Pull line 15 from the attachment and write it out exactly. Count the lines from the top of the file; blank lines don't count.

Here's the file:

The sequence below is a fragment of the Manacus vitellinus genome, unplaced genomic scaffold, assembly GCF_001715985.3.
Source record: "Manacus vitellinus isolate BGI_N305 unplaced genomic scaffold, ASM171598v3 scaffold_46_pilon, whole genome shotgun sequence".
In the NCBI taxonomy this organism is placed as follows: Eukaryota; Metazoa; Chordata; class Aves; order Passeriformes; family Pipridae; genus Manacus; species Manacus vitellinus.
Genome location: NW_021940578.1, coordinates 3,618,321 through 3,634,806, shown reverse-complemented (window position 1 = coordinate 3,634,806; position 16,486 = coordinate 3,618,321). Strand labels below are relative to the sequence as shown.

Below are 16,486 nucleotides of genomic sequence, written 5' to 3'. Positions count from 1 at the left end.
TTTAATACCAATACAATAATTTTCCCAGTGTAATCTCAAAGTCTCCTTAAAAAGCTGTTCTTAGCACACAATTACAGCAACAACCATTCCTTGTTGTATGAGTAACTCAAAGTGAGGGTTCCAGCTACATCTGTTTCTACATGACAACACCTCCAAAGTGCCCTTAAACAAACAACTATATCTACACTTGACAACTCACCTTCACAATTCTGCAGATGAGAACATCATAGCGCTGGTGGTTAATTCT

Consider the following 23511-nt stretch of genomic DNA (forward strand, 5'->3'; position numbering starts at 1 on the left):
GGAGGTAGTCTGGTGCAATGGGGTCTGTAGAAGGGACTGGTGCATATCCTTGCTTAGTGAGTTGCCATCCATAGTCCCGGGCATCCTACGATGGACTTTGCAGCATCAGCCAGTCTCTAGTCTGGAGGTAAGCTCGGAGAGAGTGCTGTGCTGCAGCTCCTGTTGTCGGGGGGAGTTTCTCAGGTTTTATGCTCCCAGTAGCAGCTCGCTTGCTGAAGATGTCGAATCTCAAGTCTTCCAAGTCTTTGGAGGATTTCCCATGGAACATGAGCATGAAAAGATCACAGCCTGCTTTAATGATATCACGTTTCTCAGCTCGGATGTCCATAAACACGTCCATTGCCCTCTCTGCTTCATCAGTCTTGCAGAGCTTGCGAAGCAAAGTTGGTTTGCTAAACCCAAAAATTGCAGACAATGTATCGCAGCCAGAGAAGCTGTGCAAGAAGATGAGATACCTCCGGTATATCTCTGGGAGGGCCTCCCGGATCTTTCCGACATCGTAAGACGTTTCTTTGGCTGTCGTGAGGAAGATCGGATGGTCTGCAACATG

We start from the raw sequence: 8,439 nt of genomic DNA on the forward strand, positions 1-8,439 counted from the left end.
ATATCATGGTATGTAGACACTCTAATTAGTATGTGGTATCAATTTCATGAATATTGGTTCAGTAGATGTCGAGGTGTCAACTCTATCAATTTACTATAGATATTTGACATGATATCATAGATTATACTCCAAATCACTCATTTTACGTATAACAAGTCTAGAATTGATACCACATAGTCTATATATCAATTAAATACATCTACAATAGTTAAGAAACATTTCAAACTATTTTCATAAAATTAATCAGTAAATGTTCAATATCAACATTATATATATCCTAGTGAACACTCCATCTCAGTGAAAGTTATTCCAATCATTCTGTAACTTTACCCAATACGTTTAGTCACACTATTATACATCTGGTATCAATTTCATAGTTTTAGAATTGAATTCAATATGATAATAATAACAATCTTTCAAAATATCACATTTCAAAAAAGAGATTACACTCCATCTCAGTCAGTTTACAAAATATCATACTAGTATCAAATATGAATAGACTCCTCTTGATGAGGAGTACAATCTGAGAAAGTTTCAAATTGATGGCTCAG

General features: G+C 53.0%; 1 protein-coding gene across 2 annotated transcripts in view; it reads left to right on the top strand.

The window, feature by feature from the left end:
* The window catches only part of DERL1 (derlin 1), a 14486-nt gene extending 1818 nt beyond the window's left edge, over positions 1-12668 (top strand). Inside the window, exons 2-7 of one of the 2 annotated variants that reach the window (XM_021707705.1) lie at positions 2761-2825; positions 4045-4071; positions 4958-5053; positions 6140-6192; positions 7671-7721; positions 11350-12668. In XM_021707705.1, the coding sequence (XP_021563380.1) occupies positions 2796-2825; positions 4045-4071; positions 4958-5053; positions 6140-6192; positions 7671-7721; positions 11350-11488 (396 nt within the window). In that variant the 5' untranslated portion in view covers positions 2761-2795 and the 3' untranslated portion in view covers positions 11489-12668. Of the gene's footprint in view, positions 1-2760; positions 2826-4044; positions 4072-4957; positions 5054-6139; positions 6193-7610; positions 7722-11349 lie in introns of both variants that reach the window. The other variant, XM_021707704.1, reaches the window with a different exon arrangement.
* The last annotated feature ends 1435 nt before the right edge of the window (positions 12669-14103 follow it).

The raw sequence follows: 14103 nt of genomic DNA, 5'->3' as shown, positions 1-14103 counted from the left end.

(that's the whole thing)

The raw sequence follows: 14103 nt of genomic DNA, 5'->3' as shown, positions 1-14103 counted from the left end.